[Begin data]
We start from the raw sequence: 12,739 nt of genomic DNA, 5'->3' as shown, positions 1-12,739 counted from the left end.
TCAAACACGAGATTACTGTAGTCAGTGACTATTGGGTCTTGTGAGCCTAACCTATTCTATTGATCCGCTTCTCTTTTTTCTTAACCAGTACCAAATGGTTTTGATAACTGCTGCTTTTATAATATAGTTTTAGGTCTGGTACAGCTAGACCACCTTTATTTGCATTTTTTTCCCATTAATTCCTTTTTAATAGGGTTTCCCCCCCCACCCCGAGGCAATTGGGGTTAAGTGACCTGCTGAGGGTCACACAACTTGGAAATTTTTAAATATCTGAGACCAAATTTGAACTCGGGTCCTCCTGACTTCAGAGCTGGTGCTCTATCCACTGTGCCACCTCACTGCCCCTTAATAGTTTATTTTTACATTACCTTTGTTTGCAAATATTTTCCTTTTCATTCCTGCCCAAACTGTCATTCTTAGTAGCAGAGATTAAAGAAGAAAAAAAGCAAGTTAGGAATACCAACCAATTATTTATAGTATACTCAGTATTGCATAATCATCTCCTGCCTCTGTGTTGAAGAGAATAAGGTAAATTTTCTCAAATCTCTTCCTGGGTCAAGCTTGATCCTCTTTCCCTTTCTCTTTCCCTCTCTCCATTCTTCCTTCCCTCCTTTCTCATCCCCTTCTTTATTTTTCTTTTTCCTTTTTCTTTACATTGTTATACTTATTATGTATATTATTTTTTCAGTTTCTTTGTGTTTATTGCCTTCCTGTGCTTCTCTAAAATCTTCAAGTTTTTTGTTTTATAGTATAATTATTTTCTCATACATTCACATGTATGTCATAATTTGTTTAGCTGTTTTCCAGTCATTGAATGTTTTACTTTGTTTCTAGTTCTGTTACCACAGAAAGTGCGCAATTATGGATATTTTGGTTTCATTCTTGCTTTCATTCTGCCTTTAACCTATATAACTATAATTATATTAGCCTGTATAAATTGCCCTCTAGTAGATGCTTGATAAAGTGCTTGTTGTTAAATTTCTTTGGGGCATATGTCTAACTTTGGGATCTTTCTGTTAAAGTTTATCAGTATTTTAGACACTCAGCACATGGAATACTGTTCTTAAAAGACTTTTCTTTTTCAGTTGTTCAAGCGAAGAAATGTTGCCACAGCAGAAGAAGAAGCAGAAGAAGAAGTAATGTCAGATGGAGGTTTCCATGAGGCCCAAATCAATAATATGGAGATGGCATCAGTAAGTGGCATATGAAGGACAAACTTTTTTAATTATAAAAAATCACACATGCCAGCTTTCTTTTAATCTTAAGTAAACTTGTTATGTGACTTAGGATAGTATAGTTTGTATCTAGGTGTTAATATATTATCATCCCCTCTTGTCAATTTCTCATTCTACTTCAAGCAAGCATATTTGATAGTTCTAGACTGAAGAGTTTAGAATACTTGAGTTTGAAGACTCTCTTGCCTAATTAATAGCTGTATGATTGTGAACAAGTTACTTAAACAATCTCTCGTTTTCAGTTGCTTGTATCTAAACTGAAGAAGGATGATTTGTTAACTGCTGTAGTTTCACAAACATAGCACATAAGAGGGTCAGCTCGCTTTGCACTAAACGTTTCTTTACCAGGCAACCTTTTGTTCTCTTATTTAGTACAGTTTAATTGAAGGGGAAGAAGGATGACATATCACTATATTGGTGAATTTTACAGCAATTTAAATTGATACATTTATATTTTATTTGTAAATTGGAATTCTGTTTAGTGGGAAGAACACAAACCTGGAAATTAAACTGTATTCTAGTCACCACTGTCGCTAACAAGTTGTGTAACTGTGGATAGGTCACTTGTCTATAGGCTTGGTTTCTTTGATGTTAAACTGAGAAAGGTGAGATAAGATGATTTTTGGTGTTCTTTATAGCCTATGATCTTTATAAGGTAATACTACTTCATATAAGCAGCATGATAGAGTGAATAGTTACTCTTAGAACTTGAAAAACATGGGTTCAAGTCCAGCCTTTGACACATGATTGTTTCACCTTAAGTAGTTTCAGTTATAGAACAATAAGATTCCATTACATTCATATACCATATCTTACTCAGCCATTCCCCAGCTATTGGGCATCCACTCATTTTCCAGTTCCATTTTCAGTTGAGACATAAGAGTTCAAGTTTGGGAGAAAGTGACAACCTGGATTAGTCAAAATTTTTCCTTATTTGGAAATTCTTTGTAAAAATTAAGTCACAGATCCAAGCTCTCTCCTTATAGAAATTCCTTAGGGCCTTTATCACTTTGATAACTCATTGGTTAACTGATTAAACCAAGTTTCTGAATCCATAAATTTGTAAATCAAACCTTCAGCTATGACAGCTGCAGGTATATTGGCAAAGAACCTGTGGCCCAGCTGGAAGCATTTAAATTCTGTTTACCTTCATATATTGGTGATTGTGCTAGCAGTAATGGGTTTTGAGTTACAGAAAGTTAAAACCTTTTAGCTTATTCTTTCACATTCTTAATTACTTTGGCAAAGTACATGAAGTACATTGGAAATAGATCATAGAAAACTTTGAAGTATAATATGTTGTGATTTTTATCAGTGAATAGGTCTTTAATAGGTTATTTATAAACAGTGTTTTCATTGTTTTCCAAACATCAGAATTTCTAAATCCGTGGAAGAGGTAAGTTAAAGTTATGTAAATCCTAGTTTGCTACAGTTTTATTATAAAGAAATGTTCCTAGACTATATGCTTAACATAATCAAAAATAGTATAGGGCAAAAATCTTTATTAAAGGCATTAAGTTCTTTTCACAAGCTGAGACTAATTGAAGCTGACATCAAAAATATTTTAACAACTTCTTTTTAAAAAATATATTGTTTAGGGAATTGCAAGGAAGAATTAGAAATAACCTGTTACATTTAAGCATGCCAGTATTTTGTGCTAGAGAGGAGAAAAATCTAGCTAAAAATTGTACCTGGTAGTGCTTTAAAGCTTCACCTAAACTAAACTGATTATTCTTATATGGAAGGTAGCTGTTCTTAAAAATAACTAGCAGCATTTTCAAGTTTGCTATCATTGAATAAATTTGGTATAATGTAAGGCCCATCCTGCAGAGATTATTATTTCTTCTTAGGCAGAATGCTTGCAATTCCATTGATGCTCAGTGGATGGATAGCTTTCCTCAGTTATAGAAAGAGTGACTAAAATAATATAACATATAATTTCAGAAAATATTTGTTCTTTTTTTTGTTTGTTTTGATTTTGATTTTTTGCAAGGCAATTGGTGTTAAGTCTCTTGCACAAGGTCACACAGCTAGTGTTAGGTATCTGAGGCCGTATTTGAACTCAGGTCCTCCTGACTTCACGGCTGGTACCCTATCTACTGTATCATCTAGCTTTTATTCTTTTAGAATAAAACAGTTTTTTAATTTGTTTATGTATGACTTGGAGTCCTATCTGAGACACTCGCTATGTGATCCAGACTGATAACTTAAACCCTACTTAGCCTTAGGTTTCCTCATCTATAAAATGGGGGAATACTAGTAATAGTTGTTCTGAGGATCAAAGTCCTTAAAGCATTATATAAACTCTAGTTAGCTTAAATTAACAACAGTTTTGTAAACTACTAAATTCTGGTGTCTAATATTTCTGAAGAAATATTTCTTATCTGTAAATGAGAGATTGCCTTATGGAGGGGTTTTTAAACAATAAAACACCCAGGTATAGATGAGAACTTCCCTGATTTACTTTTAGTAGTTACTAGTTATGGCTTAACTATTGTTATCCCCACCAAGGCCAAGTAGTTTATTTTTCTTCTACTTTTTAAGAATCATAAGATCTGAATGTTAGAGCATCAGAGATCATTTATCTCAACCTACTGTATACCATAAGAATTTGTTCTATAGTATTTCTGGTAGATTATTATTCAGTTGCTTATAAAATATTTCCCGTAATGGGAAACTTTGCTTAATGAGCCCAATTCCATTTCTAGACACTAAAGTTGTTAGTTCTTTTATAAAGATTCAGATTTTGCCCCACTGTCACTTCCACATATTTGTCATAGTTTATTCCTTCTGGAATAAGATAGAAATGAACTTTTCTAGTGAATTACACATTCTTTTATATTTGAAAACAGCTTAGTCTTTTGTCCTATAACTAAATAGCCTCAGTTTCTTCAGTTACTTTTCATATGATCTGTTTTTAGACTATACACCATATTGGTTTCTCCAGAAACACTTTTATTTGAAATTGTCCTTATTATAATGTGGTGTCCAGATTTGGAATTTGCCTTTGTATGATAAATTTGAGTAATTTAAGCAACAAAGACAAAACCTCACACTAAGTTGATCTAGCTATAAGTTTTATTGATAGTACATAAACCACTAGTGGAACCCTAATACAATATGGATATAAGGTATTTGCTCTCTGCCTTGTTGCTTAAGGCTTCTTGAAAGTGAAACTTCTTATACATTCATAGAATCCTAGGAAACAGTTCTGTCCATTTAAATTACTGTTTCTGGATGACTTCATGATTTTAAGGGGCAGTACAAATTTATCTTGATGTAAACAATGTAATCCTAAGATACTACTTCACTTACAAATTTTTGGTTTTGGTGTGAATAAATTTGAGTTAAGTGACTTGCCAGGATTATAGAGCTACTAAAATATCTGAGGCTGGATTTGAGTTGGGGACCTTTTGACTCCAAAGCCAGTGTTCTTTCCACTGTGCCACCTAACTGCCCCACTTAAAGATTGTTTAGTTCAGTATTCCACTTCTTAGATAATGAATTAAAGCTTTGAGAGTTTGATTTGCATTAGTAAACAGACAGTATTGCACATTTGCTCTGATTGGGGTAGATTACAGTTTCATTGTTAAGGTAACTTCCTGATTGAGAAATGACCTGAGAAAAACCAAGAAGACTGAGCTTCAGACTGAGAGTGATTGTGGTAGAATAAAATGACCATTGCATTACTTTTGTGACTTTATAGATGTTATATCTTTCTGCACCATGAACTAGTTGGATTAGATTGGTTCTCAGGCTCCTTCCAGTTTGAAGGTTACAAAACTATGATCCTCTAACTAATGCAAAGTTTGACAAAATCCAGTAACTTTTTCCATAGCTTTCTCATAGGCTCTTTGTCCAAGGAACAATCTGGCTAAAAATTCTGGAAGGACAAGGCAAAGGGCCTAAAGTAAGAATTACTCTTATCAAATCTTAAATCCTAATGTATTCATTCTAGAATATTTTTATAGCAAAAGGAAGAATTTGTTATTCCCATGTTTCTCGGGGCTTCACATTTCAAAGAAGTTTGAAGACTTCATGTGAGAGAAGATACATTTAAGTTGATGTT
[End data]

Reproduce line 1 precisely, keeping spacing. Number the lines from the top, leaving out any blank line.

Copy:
We start from the raw sequence: 12,739 nt of genomic DNA, 5'->3' as shown, positions 1-12,739 counted from the left end.